Depending on the underlying implementation, you can monitor a running router in multiple ways. This topic discusses the HAProxy template router and the components to check to ensure its health.

Viewing Statistics

The HAProxy router exposes a web listener for the HAProxy statistics. Enter the router’s public IP address and the correctly configured port (1936 by default) to view the statistics page, and enter the administrator password when prompted. This password and port are configured during the router installation, but they can be found by viewing the haproxy.config file on the container.

Disabling Statistics View

By default the HAProxy statistics are exposed on port 1936 (with a password protected account). To disable exposing the HAProxy statistics, specify 0 as the stats port number.

$ oadm router hap --service-account=router --stats-port=0

Note: HAProxy will still collect and store statistics, it would just not expose them via a web listener. You can still get access to the statistics by sending a request to the HAProxy AF_UNIX socket inside the HAProxy Router container.

$ cmd="echo 'show stat' | socat - UNIX-CONNECT:/var/lib/haproxy/run/haproxy.sock"
$ routerPod=$(oc get pods --selector="router=router"  \
    --template="{{with index .items 0}}{{.metadata.name}}{{end}}")
$ oc exec $routerPod -- bash -c "$cmd"

For security purposes, the oc exec command does not work when accessing privileged containers. Instead, you can SSH into a node host, then use the docker exec command on the desired container.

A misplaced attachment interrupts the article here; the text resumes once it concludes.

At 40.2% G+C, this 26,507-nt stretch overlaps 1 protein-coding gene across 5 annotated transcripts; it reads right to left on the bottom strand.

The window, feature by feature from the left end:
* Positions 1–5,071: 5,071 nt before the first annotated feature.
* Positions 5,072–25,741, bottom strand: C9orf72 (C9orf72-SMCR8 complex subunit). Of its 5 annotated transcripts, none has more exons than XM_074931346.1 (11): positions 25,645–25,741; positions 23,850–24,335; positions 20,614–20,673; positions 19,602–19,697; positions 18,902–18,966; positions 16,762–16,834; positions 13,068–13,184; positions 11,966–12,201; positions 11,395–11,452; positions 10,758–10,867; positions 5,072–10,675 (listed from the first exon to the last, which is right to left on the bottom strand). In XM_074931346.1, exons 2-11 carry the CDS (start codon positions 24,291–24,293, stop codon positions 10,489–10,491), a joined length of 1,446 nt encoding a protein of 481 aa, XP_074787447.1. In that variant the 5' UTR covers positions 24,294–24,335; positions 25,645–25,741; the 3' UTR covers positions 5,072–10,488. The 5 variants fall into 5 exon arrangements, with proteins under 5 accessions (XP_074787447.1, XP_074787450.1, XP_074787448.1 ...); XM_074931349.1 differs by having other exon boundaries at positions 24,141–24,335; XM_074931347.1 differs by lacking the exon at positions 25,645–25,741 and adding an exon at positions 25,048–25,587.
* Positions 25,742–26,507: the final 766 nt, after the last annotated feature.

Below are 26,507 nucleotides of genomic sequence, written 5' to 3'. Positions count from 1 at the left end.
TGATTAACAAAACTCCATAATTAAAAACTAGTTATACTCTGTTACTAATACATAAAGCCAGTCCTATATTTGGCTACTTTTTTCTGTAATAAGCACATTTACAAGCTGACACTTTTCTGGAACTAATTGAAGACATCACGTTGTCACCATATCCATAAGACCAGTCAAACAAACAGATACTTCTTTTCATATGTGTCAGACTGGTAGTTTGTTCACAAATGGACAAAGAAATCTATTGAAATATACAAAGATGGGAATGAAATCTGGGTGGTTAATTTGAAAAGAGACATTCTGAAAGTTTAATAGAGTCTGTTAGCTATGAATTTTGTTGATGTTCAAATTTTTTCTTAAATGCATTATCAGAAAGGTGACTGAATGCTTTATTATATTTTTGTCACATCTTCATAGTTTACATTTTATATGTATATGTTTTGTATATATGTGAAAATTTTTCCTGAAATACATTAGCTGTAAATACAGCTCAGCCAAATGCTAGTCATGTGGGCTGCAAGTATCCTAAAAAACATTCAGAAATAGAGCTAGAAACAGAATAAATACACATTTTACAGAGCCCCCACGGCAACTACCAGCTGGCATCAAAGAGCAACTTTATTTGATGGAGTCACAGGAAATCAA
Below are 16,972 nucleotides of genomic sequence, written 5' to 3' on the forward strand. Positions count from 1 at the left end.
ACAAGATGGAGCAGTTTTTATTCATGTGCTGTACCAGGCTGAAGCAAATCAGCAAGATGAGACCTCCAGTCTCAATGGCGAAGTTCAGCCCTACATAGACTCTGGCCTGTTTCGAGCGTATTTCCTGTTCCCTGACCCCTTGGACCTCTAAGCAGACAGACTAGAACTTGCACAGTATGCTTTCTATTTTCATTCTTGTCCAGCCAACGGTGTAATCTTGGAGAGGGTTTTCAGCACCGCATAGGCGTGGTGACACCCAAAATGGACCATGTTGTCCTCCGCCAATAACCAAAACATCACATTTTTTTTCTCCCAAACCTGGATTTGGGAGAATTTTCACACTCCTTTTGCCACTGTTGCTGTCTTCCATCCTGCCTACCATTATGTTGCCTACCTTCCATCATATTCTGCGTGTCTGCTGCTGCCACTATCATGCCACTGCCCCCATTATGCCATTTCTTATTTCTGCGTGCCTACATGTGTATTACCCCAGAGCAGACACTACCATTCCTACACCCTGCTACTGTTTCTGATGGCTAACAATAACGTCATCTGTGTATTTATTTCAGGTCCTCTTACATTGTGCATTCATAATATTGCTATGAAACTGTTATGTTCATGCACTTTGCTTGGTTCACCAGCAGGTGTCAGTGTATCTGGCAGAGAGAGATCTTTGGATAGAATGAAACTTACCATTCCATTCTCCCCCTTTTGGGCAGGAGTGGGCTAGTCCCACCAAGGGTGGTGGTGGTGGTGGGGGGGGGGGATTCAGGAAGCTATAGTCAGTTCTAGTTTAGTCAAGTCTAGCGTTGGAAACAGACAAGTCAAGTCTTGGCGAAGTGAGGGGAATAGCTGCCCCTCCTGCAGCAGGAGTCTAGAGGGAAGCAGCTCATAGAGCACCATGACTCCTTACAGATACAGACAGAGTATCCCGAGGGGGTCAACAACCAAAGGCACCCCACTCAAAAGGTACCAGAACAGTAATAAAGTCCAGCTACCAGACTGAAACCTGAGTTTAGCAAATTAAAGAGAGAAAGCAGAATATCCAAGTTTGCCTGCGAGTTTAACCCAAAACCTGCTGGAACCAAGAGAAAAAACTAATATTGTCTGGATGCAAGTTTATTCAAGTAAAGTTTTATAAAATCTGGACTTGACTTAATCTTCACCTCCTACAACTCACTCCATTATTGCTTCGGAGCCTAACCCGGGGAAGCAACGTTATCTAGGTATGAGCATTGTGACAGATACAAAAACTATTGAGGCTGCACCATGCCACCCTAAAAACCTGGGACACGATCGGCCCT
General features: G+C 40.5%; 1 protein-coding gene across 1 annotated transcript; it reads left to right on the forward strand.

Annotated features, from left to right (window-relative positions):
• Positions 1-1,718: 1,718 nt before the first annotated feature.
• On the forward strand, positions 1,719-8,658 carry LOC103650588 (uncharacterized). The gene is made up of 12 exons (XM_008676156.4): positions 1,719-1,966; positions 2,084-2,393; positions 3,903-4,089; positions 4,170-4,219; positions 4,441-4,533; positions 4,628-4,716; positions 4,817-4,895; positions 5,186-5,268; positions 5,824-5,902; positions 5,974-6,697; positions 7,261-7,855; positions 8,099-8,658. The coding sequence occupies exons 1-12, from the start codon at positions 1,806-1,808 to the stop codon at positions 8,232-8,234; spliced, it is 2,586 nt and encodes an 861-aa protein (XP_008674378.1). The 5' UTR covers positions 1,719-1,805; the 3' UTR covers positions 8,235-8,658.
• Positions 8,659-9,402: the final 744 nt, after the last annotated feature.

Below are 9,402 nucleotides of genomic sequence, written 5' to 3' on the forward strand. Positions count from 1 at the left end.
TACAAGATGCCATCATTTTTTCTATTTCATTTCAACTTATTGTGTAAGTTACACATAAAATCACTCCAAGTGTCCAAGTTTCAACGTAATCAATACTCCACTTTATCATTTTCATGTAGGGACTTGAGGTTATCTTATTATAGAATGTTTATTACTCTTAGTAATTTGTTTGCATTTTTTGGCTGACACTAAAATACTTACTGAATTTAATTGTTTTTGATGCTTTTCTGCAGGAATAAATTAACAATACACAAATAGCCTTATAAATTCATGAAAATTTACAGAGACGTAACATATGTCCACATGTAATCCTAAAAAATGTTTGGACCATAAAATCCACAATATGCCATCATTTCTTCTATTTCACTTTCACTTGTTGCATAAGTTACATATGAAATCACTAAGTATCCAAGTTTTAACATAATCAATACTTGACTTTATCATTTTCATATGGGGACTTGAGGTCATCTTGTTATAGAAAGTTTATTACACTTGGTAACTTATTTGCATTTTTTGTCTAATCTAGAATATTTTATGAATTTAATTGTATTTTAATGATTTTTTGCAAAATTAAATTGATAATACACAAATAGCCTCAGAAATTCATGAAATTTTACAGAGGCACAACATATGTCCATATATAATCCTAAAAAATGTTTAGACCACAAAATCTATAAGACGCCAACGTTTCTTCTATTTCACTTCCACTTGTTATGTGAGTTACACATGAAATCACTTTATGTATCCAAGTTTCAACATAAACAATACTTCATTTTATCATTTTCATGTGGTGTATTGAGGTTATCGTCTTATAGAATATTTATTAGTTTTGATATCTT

Viewing Logs

To view a router log, run the oc logs command on the pod. Since the router is running as a plug-in process that manages the underlying implementation, the log is for the plug-in, not the actual HAProxy log.

To view the logs generated by HAProxy, start a syslog server and pass the location to a router pod using the following environment variables.

Table 1. Router Syslog Variables
Environment Variable Description


The IP address of the syslog server. Port 514 is the default if no port is specified.


Optional. Set to change the HAProxy log level. If not set, the default log level is warning. This can be changed to any log level that HAProxy supports.

To set a running router pod to send messages to a syslog server:

$ oc set env dc/router ROUTER_SYSLOG_ADDRESS=<dest_ip:dest_port>  ROUTER_LOG_LEVEL=<level>

For example, the following sets HAProxy to send logs to with the default port 514 and changes the log level to debug.

$ oc set env dc/router ROUTER_SYSLOG_ADDRESS= ROUTER_LOG_LEVEL=debug

Viewing the Router Internals


Routes are processed by the HAProxy router, and are stored both in memory, on disk, and in the HAProxy configuration file. The internal route representation, which is passed to the template to generate the HAProxy configuration file, is found in the /var/lib/haproxy/router/routes.json file. When troubleshooting a routing issue, view this file to see the data being used to drive configuration.

HAProxy configuration

You can find the HAProxy configuration and the backends that have been created for specific routes in the /var/lib/haproxy/conf/haproxy.config file. The mapping files are found in the same directory. The helper frontend and backends use mapping files when mapping incoming requests to a backend.


Certificates are stored in two places:

  • Certificates for edge terminated and re-encrypt terminated routes are stored in the /var/lib/haproxy/router/certs directory.

  • Certificates that are used for connecting to backends for re-encrypt terminated routes are stored in the /var/lib/haproxy/router/cacerts directory.

The files are keyed by the namespace and name of the route. The key, certificate, and CA certificate are concatenated into a single file. You can use OpenSSL to view the contents of these files.